Pilgrimage for Others

Image by Charles Hénin

While Ignatius never went back to Jerusalem, and the first companions were prevented by a war to do the journey, the pilgrim practice remained influential in the nascent Jesuit community. Ignatius sent members to the Marian shrine of Loreto to pray for the health of a pope, or to discern in this location one’s own journey as a companion of Jesus or on a different path.

Moreover, the formation devised for those who desired to be integrated into the group included a pilgrimage among its core experiences:

The third experience is to spend another month in making a pilgrimage without money and even in begging from door to door, at appropriate times, for the love of God our Lord, in order to grow accustomed to discomfort in food and lodging. Thus too the candidate, through abandoning all the reliance which he could have in money or other created things, may with genuine faith and intense love place his reliance entirely in his Creator and Lord. (Ignatius of Loyola, Constitutions, § 67 (St. Louis: Institute of Jesuit Sources, 1970, 97)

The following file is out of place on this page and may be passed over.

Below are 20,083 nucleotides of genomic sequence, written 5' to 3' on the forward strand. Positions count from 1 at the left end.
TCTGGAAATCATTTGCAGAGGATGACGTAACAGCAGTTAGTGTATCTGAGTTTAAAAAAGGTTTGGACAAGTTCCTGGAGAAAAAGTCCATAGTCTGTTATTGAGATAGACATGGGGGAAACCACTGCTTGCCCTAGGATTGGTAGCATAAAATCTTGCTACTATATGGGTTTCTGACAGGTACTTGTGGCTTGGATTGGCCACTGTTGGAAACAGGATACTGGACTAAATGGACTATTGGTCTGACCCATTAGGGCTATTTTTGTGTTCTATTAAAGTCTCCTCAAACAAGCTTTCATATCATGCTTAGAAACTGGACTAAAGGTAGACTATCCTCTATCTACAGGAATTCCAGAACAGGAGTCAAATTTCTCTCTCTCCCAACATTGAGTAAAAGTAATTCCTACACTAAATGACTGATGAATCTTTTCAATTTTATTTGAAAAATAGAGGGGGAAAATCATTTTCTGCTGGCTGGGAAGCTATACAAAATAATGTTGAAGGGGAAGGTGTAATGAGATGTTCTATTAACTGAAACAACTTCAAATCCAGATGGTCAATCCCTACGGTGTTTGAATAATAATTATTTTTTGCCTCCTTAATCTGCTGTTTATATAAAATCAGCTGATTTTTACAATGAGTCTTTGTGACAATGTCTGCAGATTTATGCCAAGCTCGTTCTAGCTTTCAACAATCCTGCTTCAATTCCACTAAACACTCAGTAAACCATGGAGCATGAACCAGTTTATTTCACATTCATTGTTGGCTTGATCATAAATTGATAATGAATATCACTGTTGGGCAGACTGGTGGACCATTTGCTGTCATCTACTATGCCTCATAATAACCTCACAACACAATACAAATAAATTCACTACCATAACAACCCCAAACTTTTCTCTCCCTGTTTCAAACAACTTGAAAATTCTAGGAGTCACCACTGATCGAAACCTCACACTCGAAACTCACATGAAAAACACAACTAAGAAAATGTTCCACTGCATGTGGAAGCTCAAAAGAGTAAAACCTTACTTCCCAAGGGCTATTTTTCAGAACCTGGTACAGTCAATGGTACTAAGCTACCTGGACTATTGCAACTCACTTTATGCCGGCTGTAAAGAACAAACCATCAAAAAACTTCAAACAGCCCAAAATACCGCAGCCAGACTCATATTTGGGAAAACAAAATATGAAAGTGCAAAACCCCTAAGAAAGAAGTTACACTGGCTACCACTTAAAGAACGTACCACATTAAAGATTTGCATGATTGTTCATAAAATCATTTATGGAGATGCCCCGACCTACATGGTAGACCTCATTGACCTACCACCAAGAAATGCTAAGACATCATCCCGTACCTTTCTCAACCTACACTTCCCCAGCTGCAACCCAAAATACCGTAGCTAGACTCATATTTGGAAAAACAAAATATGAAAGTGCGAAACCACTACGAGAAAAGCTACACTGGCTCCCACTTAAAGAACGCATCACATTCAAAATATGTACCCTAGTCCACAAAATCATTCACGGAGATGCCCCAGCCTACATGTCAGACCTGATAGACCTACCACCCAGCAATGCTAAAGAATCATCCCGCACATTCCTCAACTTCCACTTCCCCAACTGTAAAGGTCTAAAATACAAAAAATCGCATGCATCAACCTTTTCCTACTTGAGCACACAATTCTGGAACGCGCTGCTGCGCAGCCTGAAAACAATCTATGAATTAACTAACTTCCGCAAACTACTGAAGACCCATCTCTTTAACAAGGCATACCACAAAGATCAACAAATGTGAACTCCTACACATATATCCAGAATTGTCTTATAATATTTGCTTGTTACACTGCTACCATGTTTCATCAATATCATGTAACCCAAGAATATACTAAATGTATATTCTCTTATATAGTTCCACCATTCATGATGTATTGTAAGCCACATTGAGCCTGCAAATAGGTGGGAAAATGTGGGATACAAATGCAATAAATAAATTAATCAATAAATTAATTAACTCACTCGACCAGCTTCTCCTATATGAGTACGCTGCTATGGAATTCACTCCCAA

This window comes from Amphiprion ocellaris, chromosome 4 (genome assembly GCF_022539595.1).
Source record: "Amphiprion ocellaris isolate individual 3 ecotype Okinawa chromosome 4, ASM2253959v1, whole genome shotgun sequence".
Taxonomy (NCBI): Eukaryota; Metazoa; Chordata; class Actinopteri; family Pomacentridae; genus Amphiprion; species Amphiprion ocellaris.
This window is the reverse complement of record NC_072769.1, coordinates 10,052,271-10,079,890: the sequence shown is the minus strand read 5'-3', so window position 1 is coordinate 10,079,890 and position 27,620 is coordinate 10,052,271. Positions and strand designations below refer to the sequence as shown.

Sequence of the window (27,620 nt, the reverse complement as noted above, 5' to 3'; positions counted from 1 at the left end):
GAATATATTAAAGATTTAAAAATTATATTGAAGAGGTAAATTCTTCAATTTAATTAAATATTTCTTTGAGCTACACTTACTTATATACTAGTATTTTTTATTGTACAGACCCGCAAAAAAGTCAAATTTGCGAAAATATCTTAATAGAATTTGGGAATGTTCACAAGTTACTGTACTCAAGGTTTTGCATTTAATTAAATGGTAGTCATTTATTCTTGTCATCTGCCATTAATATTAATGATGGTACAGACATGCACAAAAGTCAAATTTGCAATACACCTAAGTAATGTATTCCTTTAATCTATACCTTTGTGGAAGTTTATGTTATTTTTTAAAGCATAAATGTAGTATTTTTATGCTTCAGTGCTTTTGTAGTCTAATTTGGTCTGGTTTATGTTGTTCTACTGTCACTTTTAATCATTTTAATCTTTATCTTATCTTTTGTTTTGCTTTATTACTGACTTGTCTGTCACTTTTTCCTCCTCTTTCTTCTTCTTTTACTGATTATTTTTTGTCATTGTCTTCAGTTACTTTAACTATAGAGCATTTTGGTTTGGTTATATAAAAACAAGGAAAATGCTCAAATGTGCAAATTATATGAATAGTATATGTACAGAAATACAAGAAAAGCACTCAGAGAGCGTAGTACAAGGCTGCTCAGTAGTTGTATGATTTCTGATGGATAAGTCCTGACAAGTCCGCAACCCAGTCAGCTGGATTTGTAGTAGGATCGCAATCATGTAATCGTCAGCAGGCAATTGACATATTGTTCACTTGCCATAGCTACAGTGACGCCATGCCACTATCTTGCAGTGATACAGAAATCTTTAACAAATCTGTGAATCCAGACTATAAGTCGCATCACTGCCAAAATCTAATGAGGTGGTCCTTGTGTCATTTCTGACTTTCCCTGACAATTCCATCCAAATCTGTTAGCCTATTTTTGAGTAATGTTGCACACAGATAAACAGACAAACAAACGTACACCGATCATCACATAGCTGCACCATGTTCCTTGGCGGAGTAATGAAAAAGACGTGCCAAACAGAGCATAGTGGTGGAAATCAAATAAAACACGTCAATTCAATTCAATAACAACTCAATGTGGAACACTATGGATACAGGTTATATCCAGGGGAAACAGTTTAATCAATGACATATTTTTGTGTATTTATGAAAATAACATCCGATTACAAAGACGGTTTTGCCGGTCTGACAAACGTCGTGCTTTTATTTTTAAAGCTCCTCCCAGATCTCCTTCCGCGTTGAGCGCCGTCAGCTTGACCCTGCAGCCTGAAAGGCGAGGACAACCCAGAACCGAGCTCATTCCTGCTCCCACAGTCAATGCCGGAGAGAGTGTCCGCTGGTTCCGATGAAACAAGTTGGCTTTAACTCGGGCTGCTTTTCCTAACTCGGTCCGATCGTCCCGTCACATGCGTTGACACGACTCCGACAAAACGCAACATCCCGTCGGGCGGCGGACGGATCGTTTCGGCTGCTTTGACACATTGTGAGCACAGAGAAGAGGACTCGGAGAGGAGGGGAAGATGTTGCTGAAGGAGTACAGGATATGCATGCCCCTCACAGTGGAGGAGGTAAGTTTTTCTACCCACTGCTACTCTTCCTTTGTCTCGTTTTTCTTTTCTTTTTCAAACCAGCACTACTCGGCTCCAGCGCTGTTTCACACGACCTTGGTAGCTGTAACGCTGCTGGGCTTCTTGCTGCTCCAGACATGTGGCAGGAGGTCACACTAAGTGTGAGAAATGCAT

What was underlined in this experience was not so much the inner journey of self-discovery, or the mystical journey in God of a mature Ignatius, but the rough journey prefigurative of the challenges of an itinerant Jesuit life, available to be sent to any part of the world. Followers of Ignatius were called to make of pilgrimage a cradle of their formation, learning to trust in the Lord, and to experience discomfort and challenge.